When we tried to cross Kenyan-Tanzanian border we found out that we were missing an important document that was necessary to get customs clearance for the car. So we got stuck for few hours in no-land between Kenya and Tanzania waiting for the rental company owner to show up with the missing document. I remember Fede calling him and shouting: "We are f**king stuck here on the f**king border and it is all your fault." Local salesman were looking at him terrified and were telling us to tell him to relax. We told them back that Fede was Italian and that all Italians were like that. I also remember them telling us in ironic way after hearing about our troubles with the car: "Africa, hakuna matata", which means "Africa, no problem".
But there was a problem and we did not like the solution that was offered to it.

This nice poster was hanging on the wall of Kenyan customs office in Namanga:

Here, Jochen, Elena, Fede and I (not a picture) are waiting in tension for the outcome of the negotiations between the rental company car owner and the chief of customs office in Namanga:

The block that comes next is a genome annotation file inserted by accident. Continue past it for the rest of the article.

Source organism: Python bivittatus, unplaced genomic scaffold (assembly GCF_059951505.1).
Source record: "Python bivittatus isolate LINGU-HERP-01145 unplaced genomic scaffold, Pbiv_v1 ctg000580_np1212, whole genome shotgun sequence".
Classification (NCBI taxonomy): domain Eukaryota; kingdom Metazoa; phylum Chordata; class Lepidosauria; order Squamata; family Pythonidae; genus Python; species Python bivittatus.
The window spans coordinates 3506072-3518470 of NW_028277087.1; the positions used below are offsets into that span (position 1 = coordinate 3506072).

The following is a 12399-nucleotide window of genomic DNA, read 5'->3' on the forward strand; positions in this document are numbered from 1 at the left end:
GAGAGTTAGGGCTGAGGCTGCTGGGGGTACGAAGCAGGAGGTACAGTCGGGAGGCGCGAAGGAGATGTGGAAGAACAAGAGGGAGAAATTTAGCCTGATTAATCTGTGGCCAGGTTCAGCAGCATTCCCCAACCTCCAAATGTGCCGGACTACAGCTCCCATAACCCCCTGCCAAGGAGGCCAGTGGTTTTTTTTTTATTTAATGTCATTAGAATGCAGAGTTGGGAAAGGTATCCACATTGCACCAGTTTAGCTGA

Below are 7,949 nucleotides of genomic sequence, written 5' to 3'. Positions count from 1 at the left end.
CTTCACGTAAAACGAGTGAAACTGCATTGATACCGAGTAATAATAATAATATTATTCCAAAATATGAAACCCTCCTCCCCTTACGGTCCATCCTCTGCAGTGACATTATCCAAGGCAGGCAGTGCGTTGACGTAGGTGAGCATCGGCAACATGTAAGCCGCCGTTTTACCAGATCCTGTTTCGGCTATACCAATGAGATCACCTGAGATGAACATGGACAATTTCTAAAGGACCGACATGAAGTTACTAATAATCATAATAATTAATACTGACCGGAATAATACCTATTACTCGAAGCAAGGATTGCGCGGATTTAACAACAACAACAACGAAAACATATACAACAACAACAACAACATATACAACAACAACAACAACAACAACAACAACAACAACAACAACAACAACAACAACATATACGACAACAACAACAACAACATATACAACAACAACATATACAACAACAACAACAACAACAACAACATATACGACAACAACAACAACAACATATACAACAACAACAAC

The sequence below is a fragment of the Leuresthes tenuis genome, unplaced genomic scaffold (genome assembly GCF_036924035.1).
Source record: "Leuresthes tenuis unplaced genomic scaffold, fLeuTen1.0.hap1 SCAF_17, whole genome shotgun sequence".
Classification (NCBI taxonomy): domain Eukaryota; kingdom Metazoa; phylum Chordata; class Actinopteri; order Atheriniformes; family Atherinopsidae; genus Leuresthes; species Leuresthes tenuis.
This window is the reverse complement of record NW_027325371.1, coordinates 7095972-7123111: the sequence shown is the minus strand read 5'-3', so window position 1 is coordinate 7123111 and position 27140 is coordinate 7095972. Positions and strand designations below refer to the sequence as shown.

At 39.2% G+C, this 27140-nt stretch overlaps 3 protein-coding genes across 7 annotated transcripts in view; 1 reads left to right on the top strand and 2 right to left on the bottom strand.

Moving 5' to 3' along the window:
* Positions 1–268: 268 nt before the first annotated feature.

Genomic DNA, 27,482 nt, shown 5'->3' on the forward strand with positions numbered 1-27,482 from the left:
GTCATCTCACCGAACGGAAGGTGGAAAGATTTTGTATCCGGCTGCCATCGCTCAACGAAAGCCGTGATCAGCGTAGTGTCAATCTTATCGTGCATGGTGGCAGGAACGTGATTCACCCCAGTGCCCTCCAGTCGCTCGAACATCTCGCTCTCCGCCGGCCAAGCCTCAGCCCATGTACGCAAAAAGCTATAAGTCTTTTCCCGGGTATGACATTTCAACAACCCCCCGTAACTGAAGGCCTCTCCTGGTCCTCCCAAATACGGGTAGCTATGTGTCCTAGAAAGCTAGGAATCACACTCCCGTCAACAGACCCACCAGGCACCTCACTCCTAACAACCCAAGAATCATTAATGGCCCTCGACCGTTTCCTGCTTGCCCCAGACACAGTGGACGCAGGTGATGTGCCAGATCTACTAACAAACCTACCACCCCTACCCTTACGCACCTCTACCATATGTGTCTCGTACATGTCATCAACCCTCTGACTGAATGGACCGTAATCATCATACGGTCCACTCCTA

This is document which would allow us to take the rental car to Tanzania. We had tried to obtain it unsuccessfully for the past three hours and we were told that we could not get it as we were missing important car documents. Then, the car rental company owner showed up (still without all necessary documents) and all of a sudden we were issued the document we needed to cross Tanzanian border:

(Sorry for the poor quality of this photo - I was taking this picture in a hurry after I stole (!!!) this document from the customs office.)

You might think that there was a happy end - we wanted to cross the border, the guy who owns the car rental company came and "solved" the problem, so we should be happy. But he made a mistake - he told us that he had to pay a bribe (not high, equivalent of 40-50$). We decided that we could not allow that and that we could not possibly be part of that. That giving up once, is giving up always. And that Kenya would never change if tourists would obediently agree on paying the bribes. So we refused to cross the border and started a BIG argument involving lots of shouting from both sides and attracting a lot of attention both from local people and other white tourists passing the border.
But we were proud of ourselves and I still stand behind our decision even though it meant not seeing Ngorongoro Crater, which is one of my biggest life dreams.